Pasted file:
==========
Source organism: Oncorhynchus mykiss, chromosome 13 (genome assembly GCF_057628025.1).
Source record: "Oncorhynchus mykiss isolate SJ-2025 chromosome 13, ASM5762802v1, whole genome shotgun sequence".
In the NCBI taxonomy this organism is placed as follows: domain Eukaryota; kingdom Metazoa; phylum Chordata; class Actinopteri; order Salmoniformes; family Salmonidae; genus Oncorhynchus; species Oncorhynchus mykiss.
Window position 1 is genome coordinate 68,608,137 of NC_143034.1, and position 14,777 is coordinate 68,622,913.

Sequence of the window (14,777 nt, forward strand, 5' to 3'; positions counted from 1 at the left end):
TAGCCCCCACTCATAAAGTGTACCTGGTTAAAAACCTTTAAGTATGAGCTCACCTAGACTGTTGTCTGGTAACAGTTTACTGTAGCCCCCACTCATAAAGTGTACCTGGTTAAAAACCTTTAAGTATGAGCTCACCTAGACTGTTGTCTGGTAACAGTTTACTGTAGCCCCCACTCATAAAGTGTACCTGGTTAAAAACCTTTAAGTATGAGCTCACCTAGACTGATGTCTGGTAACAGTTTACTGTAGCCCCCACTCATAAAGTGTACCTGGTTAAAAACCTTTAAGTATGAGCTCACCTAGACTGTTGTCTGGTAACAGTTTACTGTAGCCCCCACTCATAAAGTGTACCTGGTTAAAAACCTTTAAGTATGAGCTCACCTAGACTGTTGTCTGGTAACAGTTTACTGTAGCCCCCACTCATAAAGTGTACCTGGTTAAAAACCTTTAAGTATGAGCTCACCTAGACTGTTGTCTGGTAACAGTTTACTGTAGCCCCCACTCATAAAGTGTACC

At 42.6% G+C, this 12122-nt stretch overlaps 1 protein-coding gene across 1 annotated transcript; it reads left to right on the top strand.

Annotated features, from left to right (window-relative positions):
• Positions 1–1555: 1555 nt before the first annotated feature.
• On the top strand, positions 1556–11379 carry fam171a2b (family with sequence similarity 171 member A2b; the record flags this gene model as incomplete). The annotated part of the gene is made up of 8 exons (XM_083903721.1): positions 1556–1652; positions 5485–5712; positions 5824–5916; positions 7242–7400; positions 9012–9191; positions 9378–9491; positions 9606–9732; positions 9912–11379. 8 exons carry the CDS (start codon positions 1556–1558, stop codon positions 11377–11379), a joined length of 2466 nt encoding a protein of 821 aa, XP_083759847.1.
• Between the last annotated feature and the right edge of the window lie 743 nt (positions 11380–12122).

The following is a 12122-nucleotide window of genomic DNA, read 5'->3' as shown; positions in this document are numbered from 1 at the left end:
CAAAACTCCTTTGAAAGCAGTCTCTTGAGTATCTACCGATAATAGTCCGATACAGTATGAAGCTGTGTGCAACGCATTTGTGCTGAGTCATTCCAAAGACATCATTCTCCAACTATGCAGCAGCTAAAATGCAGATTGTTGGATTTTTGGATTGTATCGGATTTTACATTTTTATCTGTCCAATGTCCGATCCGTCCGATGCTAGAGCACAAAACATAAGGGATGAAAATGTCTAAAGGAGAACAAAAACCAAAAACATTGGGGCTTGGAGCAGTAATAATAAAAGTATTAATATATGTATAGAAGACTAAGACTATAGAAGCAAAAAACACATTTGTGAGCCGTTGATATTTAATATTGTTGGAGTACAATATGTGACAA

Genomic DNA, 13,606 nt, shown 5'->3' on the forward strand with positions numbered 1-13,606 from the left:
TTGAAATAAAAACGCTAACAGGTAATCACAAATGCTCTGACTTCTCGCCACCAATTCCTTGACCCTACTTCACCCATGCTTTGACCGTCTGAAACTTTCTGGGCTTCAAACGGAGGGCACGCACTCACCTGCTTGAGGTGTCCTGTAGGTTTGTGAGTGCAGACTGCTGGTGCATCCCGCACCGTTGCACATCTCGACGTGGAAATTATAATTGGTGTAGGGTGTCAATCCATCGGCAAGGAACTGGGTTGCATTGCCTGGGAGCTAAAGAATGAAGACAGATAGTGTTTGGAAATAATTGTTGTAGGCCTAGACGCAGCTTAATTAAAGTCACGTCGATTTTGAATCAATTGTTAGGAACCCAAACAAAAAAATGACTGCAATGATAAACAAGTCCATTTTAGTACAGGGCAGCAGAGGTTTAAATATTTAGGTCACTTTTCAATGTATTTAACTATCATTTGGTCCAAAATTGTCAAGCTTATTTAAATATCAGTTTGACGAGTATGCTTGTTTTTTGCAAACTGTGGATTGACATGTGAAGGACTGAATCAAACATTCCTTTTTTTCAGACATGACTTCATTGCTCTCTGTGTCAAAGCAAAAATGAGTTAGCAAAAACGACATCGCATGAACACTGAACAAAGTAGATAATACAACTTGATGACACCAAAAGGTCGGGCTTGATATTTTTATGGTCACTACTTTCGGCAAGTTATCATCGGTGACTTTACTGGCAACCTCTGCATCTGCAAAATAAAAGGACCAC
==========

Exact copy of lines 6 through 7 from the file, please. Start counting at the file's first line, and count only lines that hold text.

TAGCCCCCACTCATAAAGTGTACCTGGTTAAAAACCTTTAAGTATGAGCTCACCTAGACTGTTGTCTGGTAACAGTTTACTGTAGCCCCCACTCATAAAGTGTACCTGGTTAAAAACCTTTAAGTATGAGCTCACCTAGACTGTTGTCTGGTAACAGTTTACTGTAGCCCCCACTCATAAAGTGTACCTGGTTAAAAACCTTTAAGTATGAGCTCACCTAGACTGATGTCTGGTAACAGTTTACTGTAGCCCCCACTCATAAAGTGTACCTGGTTAAAAACCTTTAAGTATGAGCTCACCTAGACTGTTGTCTGGTAACAGTTTACTGTAGCCCCCACTCATAAAGTGTACCTGGTTAAAAACCTTTAAGTATGAGCTCACCTAGACTGTTGTCTGGTAACAGTTTACTGTAGCCCCCACTCATAAAGTGTACCTGGTTAAAAACCTTTAAGTATGAGCTCACCTAGACTGTTGTCTGGTAACAGTTTACTGTAGCCCCCACTCATAAAGTGTACC

At 42.6% G+C, this 12122-nt stretch overlaps 1 protein-coding gene across 1 annotated transcript; it reads left to right on the top strand.